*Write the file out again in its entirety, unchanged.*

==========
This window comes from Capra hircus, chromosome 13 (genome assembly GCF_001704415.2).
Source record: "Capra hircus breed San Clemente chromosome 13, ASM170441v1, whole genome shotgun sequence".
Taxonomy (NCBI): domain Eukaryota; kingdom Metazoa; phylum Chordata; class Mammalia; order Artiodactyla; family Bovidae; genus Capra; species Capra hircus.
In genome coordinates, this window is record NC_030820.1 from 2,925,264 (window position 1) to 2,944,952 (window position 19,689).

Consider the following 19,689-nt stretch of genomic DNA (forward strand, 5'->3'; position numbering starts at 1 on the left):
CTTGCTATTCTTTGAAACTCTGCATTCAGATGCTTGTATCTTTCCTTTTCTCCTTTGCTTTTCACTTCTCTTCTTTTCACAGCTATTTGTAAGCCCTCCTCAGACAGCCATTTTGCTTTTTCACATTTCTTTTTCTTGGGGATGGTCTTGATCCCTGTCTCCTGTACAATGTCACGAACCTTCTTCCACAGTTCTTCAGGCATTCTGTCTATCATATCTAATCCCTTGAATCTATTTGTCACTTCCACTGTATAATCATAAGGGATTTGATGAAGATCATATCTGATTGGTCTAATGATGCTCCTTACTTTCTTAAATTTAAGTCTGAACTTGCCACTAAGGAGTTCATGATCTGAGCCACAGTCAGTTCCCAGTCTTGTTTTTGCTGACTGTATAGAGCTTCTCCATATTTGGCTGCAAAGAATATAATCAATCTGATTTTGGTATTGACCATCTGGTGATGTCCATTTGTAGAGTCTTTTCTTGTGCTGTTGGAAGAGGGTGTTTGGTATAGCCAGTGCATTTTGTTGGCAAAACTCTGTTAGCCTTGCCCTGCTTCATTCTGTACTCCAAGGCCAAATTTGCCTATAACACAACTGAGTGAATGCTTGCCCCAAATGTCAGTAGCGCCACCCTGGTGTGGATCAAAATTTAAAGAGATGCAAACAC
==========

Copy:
This window comes from Capra hircus, chromosome 13 (genome assembly GCF_001704415.2).
Source record: "Capra hircus breed San Clemente chromosome 13, ASM170441v1, whole genome shotgun sequence".
Taxonomy (NCBI): domain Eukaryota; kingdom Metazoa; phylum Chordata; class Mammalia; order Artiodactyla; family Bovidae; genus Capra; species Capra hircus.
In genome coordinates, this window is record NC_030820.1 from 2,925,264 (window position 1) to 2,944,952 (window position 19,689).

Consider the following 19,689-nt stretch of genomic DNA (forward strand, 5'->3'; position numbering starts at 1 on the left):
CTTGCTATTCTTTGAAACTCTGCATTCAGATGCTTGTATCTTTCCTTTTCTCCTTTGCTTTTCACTTCTCTTCTTTTCACAGCTATTTGTAAGCCCTCCTCAGACAGCCATTTTGCTTTTTCACATTTCTTTTTCTTGGGGATGGTCTTGATCCCTGTCTCCTGTACAATGTCACGAACCTTCTTCCACAGTTCTTCAGGCATTCTGTCTATCATATCTAATCCCTTGAATCTATTTGTCACTTCCACTGTATAATCATAAGGGATTTGATGAAGATCATATCTGATTGGTCTAATGATGCTCCTTACTTTCTTAAATTTAAGTCTGAACTTGCCACTAAGGAGTTCATGATCTGAGCCACAGTCAGTTCCCAGTCTTGTTTTTGCTGACTGTATAGAGCTTCTCCATATTTGGCTGCAAAGAATATAATCAATCTGATTTTGGTATTGACCATCTGGTGATGTCCATTTGTAGAGTCTTTTCTTGTGCTGTTGGAAGAGGGTGTTTGGTATAGCCAGTGCATTTTGTTGGCAAAACTCTGTTAGCCTTGCCCTGCTTCATTCTGTACTCCAAGGCCAAATTTGCCTATAACACAACTGAGTGAATGCTTGCCCCAAATGTCAGTAGCGCCACCCTGGTGTGGATCAAAATTTAAAGAGATGCAAACAC